By John Foley
ROB Heffernan clearly knows his audience. He visited Carlow Educate Together School last week for a chat with the pupils about the importane of healthy living and to show off his newly-minted Olympic medal.
At the end of the visit he dropped a surprise. “No homework for anyone tonight!” The roof nearly lifted off the assembly hall as the youngsters cheered on the star athlete.
It’s been an eventful couple of weeks for Rob. Four years after the disappointment of finishing fourth in the 50k walk at the London Olympics, he was finally presented with the bronze medal when Russian walker Sergey Kirdyapkin, who finished first, was disqualified for doping offences. As a result, everyone moved up a position and Heffernan took the bronze.
The official presentation ceremony took place in Cork and the smile still hadn’t left Heffernan’s face when he visited Carlow last week.
“Even now, I’m still only getting used to having it,” he said. “I only got in into my hands last week and it was a magical night in Cork, just magic. For sombody like me, I didn’t think that world was for me. But now to have a fill set of medals, I feel so priviliged.”
The Olympic medal will now sit on his sideboard alongside the bronze (20k) he won at the European Championships in 2010 and the World Championship gold (50k) he won in Moscow in 2013.”
“The knock-on effect is that I can have this impact for kids around the place and that’s important,” he said. For those of us who may have become slightly jaded by the seemingly endless merry-go-round of negative headlines surrounding top-level sport in general and the recent Rio Olympics in particular, witnessing the impact an athlete like Rob can have on a roomful of kids is the perfect tonic.
Long after the end of his speech he was signing autographs and giving tutorials on speed-walking technique up and down the hall.
One of the interesting angles of his talk was the fact that he didn’t excel at an athlete early in his career. Indeed, he spent most of his teenage years aspiring to greater things but never quite making the grade.
He contrasted his development with that of his wife Marian, a former champion sprinter.
“Kids develop differently,” he says. “My wife Marian won everything growing up. She was a sprinter. I was a small kid. I didn’t grow till I was 17. The main thing is to keep at it and keep workign and working. It’s not about the winning when you’re younger. It’s the attitude. You have to just go out and give it your best shot.”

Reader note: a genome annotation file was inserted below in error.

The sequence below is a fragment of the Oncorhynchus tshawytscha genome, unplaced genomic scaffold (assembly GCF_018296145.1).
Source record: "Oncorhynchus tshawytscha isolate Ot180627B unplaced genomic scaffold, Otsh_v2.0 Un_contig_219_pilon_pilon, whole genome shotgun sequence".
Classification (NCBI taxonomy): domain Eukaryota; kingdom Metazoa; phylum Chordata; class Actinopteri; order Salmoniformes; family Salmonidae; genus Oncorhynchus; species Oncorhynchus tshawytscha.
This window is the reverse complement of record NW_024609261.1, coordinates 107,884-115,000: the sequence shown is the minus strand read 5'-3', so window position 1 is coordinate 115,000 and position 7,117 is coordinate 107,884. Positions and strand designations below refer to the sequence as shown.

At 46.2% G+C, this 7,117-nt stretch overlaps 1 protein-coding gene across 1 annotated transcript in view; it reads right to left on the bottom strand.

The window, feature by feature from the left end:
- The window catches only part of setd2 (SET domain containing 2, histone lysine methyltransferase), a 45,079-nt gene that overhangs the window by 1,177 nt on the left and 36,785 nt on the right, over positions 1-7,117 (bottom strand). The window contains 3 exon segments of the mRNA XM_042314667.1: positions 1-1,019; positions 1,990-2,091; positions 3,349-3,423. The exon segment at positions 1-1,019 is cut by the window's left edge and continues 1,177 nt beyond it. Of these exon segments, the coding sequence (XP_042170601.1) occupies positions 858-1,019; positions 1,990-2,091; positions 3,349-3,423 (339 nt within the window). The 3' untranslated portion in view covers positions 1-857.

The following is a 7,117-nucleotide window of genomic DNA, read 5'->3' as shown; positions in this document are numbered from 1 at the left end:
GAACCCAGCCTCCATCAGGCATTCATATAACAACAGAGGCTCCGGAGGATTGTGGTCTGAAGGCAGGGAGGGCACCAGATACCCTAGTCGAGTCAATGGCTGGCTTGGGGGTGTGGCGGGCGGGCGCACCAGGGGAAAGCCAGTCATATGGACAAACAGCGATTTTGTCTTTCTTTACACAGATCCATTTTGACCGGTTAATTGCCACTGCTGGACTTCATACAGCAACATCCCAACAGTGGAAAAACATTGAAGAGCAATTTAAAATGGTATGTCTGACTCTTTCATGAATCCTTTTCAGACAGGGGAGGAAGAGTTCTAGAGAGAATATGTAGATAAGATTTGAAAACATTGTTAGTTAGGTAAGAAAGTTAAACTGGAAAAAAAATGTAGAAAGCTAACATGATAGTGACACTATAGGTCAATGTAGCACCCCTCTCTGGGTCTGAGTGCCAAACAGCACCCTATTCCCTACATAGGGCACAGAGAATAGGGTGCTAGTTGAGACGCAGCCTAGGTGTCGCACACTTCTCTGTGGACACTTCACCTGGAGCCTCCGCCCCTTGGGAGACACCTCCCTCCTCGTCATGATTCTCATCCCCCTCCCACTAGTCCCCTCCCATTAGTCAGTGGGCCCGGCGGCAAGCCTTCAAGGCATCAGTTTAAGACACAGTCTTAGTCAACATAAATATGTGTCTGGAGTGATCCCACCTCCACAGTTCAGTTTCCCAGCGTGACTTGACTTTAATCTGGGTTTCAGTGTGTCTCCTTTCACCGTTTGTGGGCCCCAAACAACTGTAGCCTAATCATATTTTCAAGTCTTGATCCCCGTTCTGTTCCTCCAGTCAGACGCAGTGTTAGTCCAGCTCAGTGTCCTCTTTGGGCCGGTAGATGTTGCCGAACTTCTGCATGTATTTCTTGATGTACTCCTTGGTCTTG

It’s a valuable lesson for younger sports people who might think that just because they don’t excel straight away, they have no business taking part.
“That’s why this kind of thing is important to me,” Rob says. “If kids have someone to aspire to, they start believing they can achieve too. When they see that you’re not seven feet tall and you’re normal, it’s starts giving them that belief and gives them something to dream about.
I love coming to schools. I do a lot of it in my off season and I try to visit a school or two a week in September and October.”
It has been a long wait to finally get his hands on his Olympic medal. Doping controversies have touched all sports and although it was confirmed months ago that Sergey Kirdyapkin would be disqualified, Rob decided to wait until after this year’s Olympics before accepting the medal.
“The Olympics is the pinnacle,” he says. “I’ve been at five Olympics and that medal represents my best Olympic Games. I’ve done well in all. I was sixth in Rio. I was eighth and ninth over 20k in Beijing and London so my record is good. But to have a medal is the icing on the cake.”
Although he accepts that training doesn’t get any easier as he gets older, he turns 39 in February, Rob says he still has the appetite for comeptition next year with the world athletics championships taking place in London.
“London is such a short trip across the water, it’ll nearly be like a home World Championship and I’m 100 percent motivated,” he says. I didn’t think I was going to be. But after the Olympics in Rio, I thought I could have done better. I’m not happy with a couple of thing in the race and my prep. But I’m happy that I feel there’s more there. That’s the way I’ve always evaluated my career.”
With young children keeping him close to home, he says the days of long training camps abroad are proibably behind him.
“I’m happier at home,” he says. “I was miserable away at altitude training last year. Then Marian and the kids came away with me for the summer and it was great. I was able to train really hard and I had my family with me in the evening. At this stage of my life, I need that. I’d miss the girls. I have a one and a two-year old and it’s very hard being away from them because they change so quickly. A month is a long time.
But the motivation is I want to make it work. If I make a decision to train out of Cork and sleep in an oxygen tent at home, I have to make it work. You have to have the desire. That’s a big ingredient.”